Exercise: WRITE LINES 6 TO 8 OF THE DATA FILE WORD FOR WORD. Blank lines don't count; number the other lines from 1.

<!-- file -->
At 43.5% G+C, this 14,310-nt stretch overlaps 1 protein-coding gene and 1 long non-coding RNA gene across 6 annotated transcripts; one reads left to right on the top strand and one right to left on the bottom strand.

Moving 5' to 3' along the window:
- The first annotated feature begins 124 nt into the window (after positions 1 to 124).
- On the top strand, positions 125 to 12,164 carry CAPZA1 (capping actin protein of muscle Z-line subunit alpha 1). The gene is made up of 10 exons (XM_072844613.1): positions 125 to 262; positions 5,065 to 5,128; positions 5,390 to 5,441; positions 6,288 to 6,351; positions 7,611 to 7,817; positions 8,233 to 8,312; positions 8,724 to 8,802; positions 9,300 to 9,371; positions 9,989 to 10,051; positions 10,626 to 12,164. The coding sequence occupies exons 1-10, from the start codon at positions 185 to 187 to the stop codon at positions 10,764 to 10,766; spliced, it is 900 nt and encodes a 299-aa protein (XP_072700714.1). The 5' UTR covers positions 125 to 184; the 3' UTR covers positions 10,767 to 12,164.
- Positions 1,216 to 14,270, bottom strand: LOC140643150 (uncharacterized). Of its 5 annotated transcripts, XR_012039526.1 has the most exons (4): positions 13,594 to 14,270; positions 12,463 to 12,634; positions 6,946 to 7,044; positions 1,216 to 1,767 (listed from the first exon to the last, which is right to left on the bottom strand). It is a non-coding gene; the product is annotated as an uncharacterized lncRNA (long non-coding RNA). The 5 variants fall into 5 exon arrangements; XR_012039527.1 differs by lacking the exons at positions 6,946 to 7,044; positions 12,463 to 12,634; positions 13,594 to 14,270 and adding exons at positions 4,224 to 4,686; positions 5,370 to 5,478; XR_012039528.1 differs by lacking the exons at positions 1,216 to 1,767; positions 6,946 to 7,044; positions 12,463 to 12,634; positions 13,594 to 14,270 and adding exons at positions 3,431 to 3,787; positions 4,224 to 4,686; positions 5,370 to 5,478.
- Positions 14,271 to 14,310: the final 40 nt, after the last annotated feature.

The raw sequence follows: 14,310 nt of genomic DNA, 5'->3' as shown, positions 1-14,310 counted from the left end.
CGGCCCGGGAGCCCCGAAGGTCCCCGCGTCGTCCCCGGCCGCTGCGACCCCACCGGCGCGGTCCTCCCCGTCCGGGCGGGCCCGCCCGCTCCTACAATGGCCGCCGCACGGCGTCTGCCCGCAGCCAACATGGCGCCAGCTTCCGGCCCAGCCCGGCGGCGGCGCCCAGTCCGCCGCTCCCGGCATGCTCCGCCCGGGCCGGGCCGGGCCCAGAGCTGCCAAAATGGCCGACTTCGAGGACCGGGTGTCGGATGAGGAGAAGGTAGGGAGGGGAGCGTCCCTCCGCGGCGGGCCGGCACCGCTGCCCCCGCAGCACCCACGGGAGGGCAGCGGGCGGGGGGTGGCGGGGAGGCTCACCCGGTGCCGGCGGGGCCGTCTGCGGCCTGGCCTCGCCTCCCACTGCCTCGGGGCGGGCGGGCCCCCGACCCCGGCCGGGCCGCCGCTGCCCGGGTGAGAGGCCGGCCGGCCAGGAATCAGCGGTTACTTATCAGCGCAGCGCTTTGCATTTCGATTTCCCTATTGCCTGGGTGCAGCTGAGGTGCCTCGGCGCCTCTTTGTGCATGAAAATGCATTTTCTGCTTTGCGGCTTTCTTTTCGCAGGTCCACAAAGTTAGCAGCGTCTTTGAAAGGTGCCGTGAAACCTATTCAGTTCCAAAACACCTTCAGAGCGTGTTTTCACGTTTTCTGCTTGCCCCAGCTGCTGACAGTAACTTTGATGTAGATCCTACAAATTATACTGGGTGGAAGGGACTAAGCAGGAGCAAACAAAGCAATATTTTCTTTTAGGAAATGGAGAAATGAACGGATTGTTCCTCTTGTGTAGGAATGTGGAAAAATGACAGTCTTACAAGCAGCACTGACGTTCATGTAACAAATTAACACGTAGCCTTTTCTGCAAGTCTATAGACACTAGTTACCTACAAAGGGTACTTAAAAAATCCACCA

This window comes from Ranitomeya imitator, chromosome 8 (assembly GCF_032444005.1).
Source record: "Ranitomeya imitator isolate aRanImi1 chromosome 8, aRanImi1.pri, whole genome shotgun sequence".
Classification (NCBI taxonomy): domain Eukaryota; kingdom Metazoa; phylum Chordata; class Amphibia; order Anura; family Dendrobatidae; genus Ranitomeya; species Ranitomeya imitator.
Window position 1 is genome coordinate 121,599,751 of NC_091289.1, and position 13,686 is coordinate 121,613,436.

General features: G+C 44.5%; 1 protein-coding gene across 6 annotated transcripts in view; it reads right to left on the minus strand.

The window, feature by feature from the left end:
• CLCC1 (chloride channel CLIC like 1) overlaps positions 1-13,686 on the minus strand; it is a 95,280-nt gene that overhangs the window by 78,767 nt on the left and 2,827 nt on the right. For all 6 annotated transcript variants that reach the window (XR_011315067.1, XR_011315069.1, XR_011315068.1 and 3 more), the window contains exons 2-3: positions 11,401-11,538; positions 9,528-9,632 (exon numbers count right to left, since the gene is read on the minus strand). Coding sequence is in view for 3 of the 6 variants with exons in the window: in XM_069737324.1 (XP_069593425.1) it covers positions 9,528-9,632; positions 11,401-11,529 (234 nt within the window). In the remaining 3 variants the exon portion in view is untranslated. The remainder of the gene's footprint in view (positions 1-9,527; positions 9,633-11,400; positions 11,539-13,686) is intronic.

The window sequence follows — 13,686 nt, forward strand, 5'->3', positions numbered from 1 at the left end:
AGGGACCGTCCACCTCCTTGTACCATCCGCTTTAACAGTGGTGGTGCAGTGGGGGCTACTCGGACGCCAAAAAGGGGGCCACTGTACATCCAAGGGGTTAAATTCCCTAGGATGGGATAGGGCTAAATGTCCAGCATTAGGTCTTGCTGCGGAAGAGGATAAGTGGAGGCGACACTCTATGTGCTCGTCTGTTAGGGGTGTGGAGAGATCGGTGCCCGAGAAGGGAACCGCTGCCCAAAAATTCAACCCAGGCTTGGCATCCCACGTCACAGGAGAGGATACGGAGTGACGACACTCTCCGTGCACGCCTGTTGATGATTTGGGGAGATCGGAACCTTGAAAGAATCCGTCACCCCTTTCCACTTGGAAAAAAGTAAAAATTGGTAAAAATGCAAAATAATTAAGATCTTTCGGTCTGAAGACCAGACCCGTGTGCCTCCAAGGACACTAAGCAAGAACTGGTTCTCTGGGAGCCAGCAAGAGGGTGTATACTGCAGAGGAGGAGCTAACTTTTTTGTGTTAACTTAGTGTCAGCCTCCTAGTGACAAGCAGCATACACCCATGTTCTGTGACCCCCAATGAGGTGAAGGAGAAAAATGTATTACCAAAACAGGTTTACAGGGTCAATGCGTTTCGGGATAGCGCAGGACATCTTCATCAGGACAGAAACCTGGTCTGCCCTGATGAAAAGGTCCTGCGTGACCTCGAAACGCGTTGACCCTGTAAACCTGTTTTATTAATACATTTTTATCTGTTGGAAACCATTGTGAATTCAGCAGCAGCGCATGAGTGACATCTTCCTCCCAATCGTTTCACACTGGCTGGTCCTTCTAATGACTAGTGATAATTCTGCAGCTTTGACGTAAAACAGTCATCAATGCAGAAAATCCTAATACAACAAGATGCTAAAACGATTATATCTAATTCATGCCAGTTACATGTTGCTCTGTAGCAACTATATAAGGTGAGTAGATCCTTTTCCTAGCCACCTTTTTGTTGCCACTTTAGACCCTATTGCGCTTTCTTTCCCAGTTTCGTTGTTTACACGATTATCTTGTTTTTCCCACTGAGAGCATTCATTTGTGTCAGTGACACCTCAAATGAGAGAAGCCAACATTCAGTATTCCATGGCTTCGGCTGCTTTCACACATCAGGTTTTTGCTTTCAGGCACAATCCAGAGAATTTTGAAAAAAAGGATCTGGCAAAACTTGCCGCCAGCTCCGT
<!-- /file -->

- Positions 14,271 to 14,310: the final 40 nt, after the last annotated feature.

The raw sequence follows: 14,310 nt of genomic DNA, 5'->3' as shown, positions 1-14,310 counted from the left end.
CGGCCCGGGAGCCCCGAAGGTCCCCGCGTCGTCCCCGGCCGCTGCGACCCCACCGGCGCGGTCCTCCCCGTCCGGGCGGGCCCGCCCGCTCCTACAATGGCCGCCGCACGGCGTCTGCCCGCAGCCAACATGGCGCCAGCTTCCGGCCCAGCCCGGCGGCGGCGCCCAGTCCGCCGCTCCCGGCATGCTCCGCCCGGGCCGGGCCGGGCCCAGAGCTGCCAAAATGGCCGACTTCGAGGACCGGGTGTCGGATGAGGAGAAGGTAGGGAGGGGAGCGTCCCTCCGCGGCGGGCCGGCACCGCTGCCCCCGCAGCACCCACGGGAGGGCAGCGGGCGGGGGGTGGCGGGGAGGCTCACCCGGTGCCGGCGGGGCCGTCTGCGGCCTGGCCTCGCCTCCCACTGCCTCGGGGCGGGCGGGCCCCCGACCCCGGCCGGGCCGCCGCTGCCCGGGTGAGAGGCCGGCCGGCCAGGAATCAGCGGTTACTTATCAGCGCAGCGCTTTGCATTTCGATTTCCCTATTGCCTGGGTGCAGCTGAGGTGCCTCGGCGCCTCTTTGTGCATGAAAATGCATTTTCTGCTTTGCGGCTTTCTTTTCGCAGGTCCACAAAGTTAGCAGCGTCTTTGAAAGGTGCCGTGAAACCTATTCAGTTCCAAAACACCTTCAGAGCGTGTTTTCACGTTTTCTGCTTGCCCCAGCTGCTGACAGTAACTTTGATGTAGATCCTACAAATTATACTGGGTGGAAGGGACTAAGCAGGAGCAAACAAAGCAATATTTTCTTTTAGGAAATGGAGAAATGAACGGATTGTTCCTCTTGTGTAGGAATGTGGAAAAATGACAGTCTTACAAGCAGCACTGACGTTCATGTAACAAATTAACACGTAGCCTTTTCTGCAAGTCTATAGACACTAGTTACCTACAAAGGGTACTTAAAAAATCCACCA